Wednesday, January 17, 2007

What a fish ...

Welcome, on board, Stumblerette! I guess I'm not thinking of the new members of Team Verb as doing 'guest posts' but as being regular part of the team.

But to business -- your very fine post on our impressive state fish. I would have been very happy to buy the folk etymology of 'elongated mask' for this fish -- the (apparently public domain) image at the left doesn't show it that well, but I can believe somebody would see the face as stretched forward (compared to some fish, certainly). That is, it's not elongated vertically, but horizontally. I guess that's what makes good folk etymology. ('Sparrow grass' for asparagus never made much sense to me, by comparison.)

We need input from some of the Algonquian specialists on the word, surely, but as a fan of all things Wisconsin, I've always read Leonard Bloomfield's work on Algonquian. (He was born up near Sheboygan, was a grad student in German linguistics at Madison for a while, and of course did incredibly important research on Menominee.) In his famous essay "On the sound-system of Central Algonquian", he shows a regular correspondence between Proto-Central-Algonquian *l and n in most of the Central languages. He says other languages in the family typically have maintained l. So, I'm figuring this is probably a case of distinct but related words being in the mix.

Interestingly, the Oxford English Dictionary Online regards this as likely dissimilation. I suspect they are wrong on this one, and they should check with a real specialist in Algonquian historical linguistics.

6 comments:

Joe said...

Yeah, that's not an unusual sound change -- alveolar sonorants merging.

Stumblerette said...

Thanks for the welcome! So the Latin name was fixed before that merge happened?

Mr. Verb said...

Actually, as I understand Bloomfield, across the Algonquian languages some have the merger and some don't. I was wondering if maybe the Latin name and the English name came from different ones. But that's wild speculation and we need expert help on this.

rv said...

I haven't read Bloomfield on this, but the word for muskie in Ojibwe dialects spoken in Wisconsin and Minnesota is maashkinoozhe, which seems to end with the regular word for 'pike,' ginoozhe. In Odawa (another dialect of Ojibwe historically spoken in Wisconsin), the word for muskie is either maazhi-gnoozhe or mji-gnoozhe, both of which literally mean 'bad pike.' It's possible to analyze the Wisconsin/Minnesota word similarly. So the question is then, is the English some mangled form of the Ojibwe, or is it possibly borrowed from another Algonquian language? I don't know. There are huge problems with pronunciation shifts occurring once words come into English, e.g., the word Chippewa is simply an anglicized version of Ojibwe! But one _can_ see some correspondence between the Ojibwe and the English.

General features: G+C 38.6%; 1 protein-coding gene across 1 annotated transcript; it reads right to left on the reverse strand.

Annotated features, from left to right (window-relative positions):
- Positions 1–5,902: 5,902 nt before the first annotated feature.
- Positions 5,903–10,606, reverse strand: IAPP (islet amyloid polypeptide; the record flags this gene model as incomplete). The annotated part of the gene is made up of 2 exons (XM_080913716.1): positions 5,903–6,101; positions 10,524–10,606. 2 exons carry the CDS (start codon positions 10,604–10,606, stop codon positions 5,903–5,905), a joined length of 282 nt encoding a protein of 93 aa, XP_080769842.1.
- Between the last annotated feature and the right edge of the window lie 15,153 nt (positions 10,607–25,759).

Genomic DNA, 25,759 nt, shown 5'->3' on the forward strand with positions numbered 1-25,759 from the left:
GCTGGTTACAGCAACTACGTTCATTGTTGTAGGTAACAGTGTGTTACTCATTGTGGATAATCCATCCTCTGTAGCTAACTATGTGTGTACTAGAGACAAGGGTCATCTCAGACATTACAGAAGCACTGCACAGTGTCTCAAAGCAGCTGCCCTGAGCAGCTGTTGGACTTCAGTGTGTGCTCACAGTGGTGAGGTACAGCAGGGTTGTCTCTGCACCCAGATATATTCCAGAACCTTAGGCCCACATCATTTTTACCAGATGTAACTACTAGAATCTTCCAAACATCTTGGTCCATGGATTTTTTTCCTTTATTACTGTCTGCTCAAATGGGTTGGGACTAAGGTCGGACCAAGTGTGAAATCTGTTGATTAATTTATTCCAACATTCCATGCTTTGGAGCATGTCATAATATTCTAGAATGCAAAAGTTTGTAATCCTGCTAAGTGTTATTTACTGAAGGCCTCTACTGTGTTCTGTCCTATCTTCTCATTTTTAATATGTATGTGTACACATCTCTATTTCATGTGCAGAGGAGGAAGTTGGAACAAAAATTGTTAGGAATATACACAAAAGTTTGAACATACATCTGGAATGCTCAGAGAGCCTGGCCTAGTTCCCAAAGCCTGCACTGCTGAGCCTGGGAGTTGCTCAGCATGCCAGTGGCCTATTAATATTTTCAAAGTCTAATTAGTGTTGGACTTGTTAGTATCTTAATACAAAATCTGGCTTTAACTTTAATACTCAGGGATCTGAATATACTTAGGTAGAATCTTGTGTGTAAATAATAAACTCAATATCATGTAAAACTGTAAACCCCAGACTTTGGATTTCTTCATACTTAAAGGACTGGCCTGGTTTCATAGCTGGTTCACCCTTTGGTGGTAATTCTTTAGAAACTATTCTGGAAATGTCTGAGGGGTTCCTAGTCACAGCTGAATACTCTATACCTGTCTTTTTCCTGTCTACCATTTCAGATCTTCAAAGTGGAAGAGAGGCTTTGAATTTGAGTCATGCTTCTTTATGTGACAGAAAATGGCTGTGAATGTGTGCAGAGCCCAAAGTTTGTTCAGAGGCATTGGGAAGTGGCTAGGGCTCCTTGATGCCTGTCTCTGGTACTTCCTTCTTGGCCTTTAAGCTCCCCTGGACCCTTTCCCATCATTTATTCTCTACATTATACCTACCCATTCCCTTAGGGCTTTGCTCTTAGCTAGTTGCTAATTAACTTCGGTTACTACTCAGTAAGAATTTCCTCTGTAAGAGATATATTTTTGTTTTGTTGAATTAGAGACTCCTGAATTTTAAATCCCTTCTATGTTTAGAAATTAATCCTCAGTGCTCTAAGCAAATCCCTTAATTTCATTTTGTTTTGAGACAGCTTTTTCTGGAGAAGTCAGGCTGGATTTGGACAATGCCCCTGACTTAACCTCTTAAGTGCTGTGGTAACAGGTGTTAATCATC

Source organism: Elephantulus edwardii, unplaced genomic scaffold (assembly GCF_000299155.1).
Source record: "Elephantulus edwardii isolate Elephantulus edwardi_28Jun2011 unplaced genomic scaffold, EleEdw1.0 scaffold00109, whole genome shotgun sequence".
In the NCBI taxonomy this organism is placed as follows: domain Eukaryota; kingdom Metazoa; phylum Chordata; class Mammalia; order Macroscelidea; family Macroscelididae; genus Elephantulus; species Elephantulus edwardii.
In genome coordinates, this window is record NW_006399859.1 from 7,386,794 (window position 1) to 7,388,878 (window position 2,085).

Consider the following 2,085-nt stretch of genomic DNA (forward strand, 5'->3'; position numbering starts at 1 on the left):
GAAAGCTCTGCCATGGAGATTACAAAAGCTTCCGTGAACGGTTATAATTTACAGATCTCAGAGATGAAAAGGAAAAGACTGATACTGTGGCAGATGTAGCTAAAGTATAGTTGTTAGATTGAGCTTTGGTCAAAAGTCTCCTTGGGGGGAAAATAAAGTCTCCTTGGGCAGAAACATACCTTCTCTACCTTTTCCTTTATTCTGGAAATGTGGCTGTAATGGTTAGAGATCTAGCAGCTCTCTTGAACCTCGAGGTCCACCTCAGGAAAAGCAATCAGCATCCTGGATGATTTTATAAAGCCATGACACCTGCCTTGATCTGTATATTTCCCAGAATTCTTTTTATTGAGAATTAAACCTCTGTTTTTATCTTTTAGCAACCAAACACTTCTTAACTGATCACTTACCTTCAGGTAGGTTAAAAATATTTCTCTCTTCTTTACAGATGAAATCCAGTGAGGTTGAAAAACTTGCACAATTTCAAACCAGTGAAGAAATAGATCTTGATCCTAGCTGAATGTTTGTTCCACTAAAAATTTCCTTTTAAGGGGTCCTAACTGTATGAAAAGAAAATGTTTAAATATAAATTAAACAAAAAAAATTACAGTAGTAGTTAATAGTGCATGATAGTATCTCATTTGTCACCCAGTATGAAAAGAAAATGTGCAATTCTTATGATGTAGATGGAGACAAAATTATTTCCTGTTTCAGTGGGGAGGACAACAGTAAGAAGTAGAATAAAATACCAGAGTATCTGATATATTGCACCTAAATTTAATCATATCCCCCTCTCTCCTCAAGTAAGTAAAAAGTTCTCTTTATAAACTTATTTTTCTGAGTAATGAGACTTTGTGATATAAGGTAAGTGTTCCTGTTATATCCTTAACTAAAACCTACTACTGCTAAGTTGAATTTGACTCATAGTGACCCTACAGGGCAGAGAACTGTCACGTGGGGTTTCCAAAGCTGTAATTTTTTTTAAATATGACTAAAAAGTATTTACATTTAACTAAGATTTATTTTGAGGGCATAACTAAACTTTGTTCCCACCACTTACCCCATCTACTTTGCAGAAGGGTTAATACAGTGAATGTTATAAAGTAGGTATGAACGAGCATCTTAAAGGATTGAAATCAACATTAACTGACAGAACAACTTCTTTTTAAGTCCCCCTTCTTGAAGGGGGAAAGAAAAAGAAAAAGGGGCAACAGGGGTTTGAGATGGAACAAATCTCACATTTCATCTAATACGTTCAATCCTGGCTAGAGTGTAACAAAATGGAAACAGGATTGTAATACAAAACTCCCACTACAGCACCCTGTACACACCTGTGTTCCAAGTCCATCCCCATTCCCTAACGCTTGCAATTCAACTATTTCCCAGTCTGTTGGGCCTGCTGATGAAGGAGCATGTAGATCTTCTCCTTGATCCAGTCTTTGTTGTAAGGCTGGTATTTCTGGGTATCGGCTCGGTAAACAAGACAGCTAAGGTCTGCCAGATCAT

Mr. Verb said...

Thanks, RV. I guess a muskie is a 'bad pike' in the sense that Shaft is bad: Having seen muskie up close, it's one of the few things in the water up here I would not want to tangle with. (Sturgeon are big and ugly, but ... muskie are BAD.)

By the way, I'm tempted to put an -s on plural muskie, unlike most other fish: two pike, two bass, two trout, but two bluegills (for me at least). Wonder what the deal is there?

rv said...

Yes, the thought crossed my mind too that muskies might be "bad" in the MJ sense as well. The word for 'pike' in southern Ojibwe, ginoozhe, has the root /ginw/, 'long,' and the /oozhe/ is presumably some combination of morphemes specifying having a body of particular quality. In southern Ojibwe, too, the generic word for 'fish' is giigoonh; in northern Ojibwe, however, the generic for 'fish' is ginoozhe, i.e., the word for 'pike' in the south. There's a middle range where ginoozhe means both 'fish' and 'pike,' and then a northern range (Severn Ojibwe) where the word for 'pike' is nijwaabiish, i.e., a completely different word. Related to this, in the south the word for tree is mitig, and zhingob the word for 'balsam fir.' In Severn Ojibwe, zhingob is the generic for 'tree,' though it also means 'spruce.' I scarcely know how to sort out the coniferous words in English. But the connections of language to geography found in Ojibwe are quite interesting, given its range over such a vast region of the central North America.

Yes, it's interesting that muskie pluralizes in the regular fashion whereas so many other game fish do not. Off the top of my head, my impression is that exocentric compounds tend to pluralize regularly, e.g., swordtail, bullhead, bluegill, etc; while endocentric compounds pluralize according to their head, e.g., Coho salmon, Atlantic salmon, brown trout (?). I don't think I have a preference with regard to 'two musklunges' vs 'two musklunge,' though I have a definite preference for muskies. Maybe the ending here is somewhat morphologically salient, aligned with kitty, doggy, etc, i.e., some sort of diminutive of affection, and being a derivational head, is imposing its will on the whole.